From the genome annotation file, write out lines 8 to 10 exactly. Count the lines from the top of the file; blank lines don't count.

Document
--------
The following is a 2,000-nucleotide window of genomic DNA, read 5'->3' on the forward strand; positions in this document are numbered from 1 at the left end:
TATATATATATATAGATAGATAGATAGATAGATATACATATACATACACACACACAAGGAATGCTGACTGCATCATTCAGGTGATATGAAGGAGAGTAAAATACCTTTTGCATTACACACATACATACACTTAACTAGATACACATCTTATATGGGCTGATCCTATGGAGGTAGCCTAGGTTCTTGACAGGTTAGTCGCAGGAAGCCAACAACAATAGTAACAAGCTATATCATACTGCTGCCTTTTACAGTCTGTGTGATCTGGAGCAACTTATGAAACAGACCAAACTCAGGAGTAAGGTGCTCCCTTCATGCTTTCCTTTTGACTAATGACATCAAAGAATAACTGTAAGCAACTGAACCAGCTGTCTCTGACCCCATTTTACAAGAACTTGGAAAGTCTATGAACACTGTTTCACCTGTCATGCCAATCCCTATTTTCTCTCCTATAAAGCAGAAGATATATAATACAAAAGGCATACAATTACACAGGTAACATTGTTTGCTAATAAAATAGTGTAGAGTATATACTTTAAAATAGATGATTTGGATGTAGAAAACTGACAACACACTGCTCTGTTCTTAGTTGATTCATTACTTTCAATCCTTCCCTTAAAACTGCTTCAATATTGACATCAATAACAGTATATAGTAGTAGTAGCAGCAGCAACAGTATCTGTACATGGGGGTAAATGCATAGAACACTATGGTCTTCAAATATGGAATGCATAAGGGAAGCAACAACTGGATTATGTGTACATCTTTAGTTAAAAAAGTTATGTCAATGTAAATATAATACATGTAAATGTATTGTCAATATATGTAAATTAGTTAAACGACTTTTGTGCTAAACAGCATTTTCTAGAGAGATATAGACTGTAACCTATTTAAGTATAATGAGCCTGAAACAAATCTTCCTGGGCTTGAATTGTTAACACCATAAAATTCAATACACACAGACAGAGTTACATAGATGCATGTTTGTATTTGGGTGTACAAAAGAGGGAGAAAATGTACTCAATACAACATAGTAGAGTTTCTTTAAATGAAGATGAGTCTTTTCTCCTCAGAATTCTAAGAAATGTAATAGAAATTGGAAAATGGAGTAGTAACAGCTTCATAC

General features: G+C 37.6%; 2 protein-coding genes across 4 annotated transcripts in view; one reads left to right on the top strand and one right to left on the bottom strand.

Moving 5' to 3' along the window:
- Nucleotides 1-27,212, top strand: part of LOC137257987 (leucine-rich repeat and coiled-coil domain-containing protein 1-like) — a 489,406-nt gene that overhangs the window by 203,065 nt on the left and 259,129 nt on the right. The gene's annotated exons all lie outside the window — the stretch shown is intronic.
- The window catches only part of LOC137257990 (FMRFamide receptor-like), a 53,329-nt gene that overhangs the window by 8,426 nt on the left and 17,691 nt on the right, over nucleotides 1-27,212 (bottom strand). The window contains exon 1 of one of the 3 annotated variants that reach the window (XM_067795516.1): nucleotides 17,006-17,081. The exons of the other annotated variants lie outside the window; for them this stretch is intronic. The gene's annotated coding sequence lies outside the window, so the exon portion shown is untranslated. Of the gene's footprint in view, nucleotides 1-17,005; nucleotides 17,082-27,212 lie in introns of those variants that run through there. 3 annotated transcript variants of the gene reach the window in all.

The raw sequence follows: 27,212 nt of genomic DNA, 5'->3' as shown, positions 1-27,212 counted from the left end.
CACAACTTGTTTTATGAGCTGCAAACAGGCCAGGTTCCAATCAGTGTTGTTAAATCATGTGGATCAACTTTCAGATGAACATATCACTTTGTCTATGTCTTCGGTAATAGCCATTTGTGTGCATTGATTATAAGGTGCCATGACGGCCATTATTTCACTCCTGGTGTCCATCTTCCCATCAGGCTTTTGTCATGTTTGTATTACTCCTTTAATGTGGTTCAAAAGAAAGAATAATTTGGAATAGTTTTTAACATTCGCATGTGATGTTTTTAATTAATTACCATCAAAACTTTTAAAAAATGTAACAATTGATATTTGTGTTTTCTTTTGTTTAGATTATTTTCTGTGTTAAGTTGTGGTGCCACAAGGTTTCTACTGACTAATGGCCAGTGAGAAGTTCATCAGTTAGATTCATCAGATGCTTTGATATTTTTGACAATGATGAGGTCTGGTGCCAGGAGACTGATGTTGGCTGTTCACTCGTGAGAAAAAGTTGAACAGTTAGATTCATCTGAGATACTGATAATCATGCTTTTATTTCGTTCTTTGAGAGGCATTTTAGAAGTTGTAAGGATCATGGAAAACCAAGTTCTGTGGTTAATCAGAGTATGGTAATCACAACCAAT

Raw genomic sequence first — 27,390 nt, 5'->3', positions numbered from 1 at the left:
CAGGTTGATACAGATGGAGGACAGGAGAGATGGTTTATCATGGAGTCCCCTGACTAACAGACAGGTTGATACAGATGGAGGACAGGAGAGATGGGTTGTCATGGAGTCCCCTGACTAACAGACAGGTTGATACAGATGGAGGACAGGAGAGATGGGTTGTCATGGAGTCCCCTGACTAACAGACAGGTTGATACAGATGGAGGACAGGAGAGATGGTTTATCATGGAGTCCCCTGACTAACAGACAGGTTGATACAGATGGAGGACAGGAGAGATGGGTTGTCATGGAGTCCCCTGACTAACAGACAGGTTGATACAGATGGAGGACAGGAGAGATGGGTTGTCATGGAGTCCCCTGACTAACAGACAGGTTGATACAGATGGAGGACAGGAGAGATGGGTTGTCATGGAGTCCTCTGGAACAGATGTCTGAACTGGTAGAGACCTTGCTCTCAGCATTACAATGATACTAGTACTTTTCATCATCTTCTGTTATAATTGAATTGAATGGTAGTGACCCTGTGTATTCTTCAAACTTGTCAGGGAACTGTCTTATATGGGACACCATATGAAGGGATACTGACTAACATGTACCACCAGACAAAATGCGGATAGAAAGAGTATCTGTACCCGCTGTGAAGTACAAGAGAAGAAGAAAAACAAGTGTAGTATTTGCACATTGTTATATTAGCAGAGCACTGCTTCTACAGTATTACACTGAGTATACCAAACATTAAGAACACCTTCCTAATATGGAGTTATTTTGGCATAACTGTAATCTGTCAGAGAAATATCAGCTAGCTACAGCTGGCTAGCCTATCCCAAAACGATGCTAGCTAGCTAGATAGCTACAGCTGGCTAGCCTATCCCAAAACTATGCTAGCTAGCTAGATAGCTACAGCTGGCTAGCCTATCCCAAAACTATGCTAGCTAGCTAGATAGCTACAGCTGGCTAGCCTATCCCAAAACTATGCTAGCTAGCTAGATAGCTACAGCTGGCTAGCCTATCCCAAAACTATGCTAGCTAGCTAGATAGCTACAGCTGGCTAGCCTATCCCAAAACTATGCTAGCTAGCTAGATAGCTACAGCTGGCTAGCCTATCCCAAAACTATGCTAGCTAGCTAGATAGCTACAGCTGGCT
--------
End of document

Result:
CACAACTTGTTTTATGAGCTGCAAACAGGCCAGGTTCCAATCAGTGTTGTTAAATCATGTGGATCAACTTTCAGATGAACATATCACTTTGTCTATGTCTTCGGTAATAGCCATTTGTGTGCATTGATTATAAGGTGCCATGACGGCCATTATTTCACTCCTGGTGTCCATCTTCCCATCAGGCTTTTGTCATGTTTGTATTACTCCTTTAATGTGGTTCAAAAGAAAGAATAATTTGGAATAGTTTTTAACATTCGCATGTGATGTTTTTAATTAATTACCATCAAAACTTTTAAAAAATGTAACAATTGATATTTGTGTTTTCTTTTGTTTAGATTATTTTCTGTGTTAAGTTGTGGTGCCACAAGGTTTCTACTGACTAATGGCCAGTGAGAAGTTCATCAGTTAGATTCATCAGATGCTTTGATATTTTTGACAATGATGAGGTCTGGTGCCAGGAGACTGATGTTGGCTGTTCACTCGTGAGAAAAAGTTGAACAGTTAGATTCATCTGAGATACTGATAATCATGCTTTTATTTCGTTCTTTGAGAGGCATTTTAGAAGTTGTAAGGATCATGGAAAACCAAGTTCTGTGGTTAATCAGAGTATGGTAATCACAACCAAT

Raw genomic sequence first — 27,390 nt, 5'->3', positions numbered from 1 at the left:
CAGGTTGATACAGATGGAGGACAGGAGAGATGGTTTATCATGGAGTCCCCTGACTAACAGACAGGTTGATACAGATGGAGGACAGGAGAGATGGGTTGTCATGGAGTCCCCTGACTAACAGACAGGTTGATACAGATGGAGGACAGGAGAGATGGGTTGTCATGGAGTCCCCTGACTAACAGACAGGTTGATACAGATGGAGGACAGGAGAGATGGTTTATCATGGAGTCCCCTGACTAACAGACAGGTTGATACAGATGGAGGACAGGAGAGATGGGTTGTCATGGAGTCCCCTGACTAACAGACAGGTTGATACAGATGGAGGACAGGAGAGATGGGTTGTCATGGAGTCCCCTGACTAACAGACAGGTTGATACAGATGGAGGACAGGAGAGATGGGTTGTCATGGAGTCCTCTGGAACAGATGTCTGAACTGGTAGAGACCTTGCTCTCAGCATTACAATGATACTAGTACTTTTCATCATCTTCTGTTATAATTGAATTGAATGGTAGTGACCCTGTGTATTCTTCAAACTTGTCAGGGAACTGTCTTATATGGGACACCATATGAAGGGATACTGACTAACATGTACCACCAGACAAAATGCGGATAGAAAGAGTATCTGTACCCGCTGTGAAGTACAAGAGAAGAAGAAAAACAAGTGTAGTATTTGCACATTGTTATATTAGCAGAGCACTGCTTCTACAGTATTACACTGAGTATACCAAACATTAAGAACACCTTCCTAATATGGAGTTATTTTGGCATAACTGTAATCTGTCAGAGAAATATCAGCTAGCTACAGCTGGCTAGCCTATCCCAAAACGATGCTAGCTAGCTAGATAGCTACAGCTGGCTAGCCTATCCCAAAACTATGCTAGCTAGCTAGATAGCTACAGCTGGCTAGCCTATCCCAAAACTATGCTAGCTAGCTAGATAGCTACAGCTGGCTAGCCTATCCCAAAACTATGCTAGCTAGCTAGATAGCTACAGCTGGCTAGCCTATCCCAAAACTATGCTAGCTAGCTAGATAGCTACAGCTGGCTAGCCTATCCCAAAACTATGCTAGCTAGCTAGATAGCTACAGCTGGCTAGCCTATCCCAAAACTATGCTAGCTAGCTAGATAGCTACAGCTGGCT